For now, the question of whether “La La Land” is now positioned for awards-season glory seems far less consequential than the film’s ability to renew your faith in the system — a system that, at its best, can pay tickling homage to the glories of cinema yesteryear even as it fashions them into something sophisticated and new. Perhaps it was no coincidence that so many of the films I saw in Toronto, whether they hailed from far-flung locales or Hollywood shores, were themselves so replete with images of death and rebirth — of earthly decay followed by intimations of transcendence and renewal.
Several of these films were documentaries, like Terrence Malick’s “Voyage of Time: Life’s Journey,” a visually glorious, verbally overwrought slab of cosmic eye candy that screened in both a 90-minute feature version and a 45-minute IMAX version. (The latter opens Oct. 7 on a giant screen near you.) The talk was better and the imagery no less striking in Werner Herzog’s volcano odyssey “Into the Inferno,” which harnesses the spectacle of lethal, life-giving lava flows and shows how they have given rise to — and at times been co-opted by — the human myths and cultures that have flourished in their wake.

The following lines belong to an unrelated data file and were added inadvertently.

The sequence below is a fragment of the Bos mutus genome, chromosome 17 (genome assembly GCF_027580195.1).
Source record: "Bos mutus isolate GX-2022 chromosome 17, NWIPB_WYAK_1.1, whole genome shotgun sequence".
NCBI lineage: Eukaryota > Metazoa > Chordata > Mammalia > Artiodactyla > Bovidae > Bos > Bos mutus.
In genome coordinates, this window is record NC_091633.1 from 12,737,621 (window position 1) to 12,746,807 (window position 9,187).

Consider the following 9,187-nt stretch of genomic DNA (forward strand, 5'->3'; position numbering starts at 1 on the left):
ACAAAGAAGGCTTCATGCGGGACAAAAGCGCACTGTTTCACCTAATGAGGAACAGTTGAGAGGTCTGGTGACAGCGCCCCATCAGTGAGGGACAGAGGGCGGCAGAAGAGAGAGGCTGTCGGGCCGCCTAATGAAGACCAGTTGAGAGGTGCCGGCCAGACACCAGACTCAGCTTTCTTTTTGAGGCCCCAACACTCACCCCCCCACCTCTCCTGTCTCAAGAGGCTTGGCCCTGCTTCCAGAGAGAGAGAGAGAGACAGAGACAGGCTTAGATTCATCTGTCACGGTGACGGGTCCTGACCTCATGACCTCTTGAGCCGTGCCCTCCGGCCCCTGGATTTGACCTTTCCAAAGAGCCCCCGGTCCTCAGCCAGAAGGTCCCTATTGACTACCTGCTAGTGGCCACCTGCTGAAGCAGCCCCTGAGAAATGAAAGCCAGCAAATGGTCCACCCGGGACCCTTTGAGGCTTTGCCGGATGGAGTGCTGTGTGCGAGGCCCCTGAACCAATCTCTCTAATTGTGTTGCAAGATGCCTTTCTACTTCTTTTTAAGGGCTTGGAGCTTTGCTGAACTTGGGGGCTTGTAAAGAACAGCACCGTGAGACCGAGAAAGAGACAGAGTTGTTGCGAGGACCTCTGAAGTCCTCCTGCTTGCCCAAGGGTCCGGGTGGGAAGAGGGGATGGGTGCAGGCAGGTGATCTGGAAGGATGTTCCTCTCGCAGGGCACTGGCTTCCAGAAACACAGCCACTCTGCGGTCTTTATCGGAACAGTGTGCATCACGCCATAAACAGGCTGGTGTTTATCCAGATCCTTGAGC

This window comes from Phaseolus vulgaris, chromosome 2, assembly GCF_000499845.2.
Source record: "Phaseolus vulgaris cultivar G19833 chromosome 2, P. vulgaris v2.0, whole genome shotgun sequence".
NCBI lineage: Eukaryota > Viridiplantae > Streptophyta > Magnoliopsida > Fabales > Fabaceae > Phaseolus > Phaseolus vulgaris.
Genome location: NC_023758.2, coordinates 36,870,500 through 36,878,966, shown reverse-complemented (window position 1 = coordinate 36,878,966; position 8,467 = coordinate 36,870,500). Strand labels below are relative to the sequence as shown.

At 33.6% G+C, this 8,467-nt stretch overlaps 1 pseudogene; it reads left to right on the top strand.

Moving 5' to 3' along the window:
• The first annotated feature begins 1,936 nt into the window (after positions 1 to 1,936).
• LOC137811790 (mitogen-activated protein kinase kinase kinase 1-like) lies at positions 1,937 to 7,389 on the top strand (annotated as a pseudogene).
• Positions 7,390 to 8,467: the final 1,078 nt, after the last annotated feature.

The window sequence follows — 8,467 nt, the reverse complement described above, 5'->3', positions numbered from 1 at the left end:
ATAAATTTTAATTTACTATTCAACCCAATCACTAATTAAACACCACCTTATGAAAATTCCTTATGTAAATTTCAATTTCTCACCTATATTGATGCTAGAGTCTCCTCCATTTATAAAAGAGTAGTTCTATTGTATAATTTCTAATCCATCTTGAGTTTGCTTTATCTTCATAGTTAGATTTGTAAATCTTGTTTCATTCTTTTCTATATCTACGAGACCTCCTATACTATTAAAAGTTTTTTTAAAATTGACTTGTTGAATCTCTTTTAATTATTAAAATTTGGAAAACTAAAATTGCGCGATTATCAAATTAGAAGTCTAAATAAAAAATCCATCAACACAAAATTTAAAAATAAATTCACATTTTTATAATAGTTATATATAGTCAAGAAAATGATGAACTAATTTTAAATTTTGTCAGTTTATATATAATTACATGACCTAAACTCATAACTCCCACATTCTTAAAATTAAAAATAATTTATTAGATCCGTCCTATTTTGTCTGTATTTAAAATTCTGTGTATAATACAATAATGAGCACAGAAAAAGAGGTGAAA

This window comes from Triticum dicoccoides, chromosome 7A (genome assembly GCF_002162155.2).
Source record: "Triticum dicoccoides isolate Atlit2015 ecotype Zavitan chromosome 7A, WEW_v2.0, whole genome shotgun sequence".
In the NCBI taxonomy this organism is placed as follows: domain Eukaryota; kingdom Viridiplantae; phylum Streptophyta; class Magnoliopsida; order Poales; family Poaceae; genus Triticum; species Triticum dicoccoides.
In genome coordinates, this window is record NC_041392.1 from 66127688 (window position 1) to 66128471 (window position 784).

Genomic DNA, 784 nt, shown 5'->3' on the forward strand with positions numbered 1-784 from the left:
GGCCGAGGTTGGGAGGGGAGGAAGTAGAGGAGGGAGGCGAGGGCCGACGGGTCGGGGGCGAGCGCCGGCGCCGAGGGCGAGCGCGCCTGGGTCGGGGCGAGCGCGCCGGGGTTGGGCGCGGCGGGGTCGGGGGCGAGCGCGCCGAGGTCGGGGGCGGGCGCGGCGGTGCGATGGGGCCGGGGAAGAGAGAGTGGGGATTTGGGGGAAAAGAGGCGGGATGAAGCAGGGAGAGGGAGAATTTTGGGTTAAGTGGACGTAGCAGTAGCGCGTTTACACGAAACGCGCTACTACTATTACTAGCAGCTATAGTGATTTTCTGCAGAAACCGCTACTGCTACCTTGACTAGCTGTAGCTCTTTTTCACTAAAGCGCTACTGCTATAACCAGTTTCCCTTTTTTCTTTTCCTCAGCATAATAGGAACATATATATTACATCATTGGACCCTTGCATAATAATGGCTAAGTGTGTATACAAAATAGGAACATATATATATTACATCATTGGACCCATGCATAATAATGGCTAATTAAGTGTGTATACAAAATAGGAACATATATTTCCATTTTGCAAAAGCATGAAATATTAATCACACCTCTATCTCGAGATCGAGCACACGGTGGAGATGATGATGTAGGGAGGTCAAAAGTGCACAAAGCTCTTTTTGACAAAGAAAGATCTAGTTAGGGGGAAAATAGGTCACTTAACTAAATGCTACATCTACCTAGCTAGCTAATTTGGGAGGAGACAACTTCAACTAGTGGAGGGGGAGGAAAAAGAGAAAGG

On the fictional side there was Denis Villeneuve’s highly touted “Arrival,” an emotional science-fiction thriller that, its focus on alien invaders aside, could scarcely have been more humanist in the way it bent ideas about time, memory and perception into a meditation on the circle of life. No less otherworldly — and a richer, stranger movie all around — was “The Ornithologist,” a spellbinding, unclassifiable new work from the Portuguese director João Pedro Rodrigues (“The Last Time I Saw Macao,” “To Die Like a Man”).
A decidedly unorthodox retelling of the life of St. Anthony of Padua, a 13th century man of the cloth, “The Ornithologist” follows a handsome bird watcher named Fernando (Paul Hamy) into the wilderness, where he is beset by various frightening, erotic and hilariously surreal misadventures that beat out Adam Wingard’s “Blair Witch” (which premiered at Toronto days before its theatrical release) for sheer lost-in-the-woods insanity.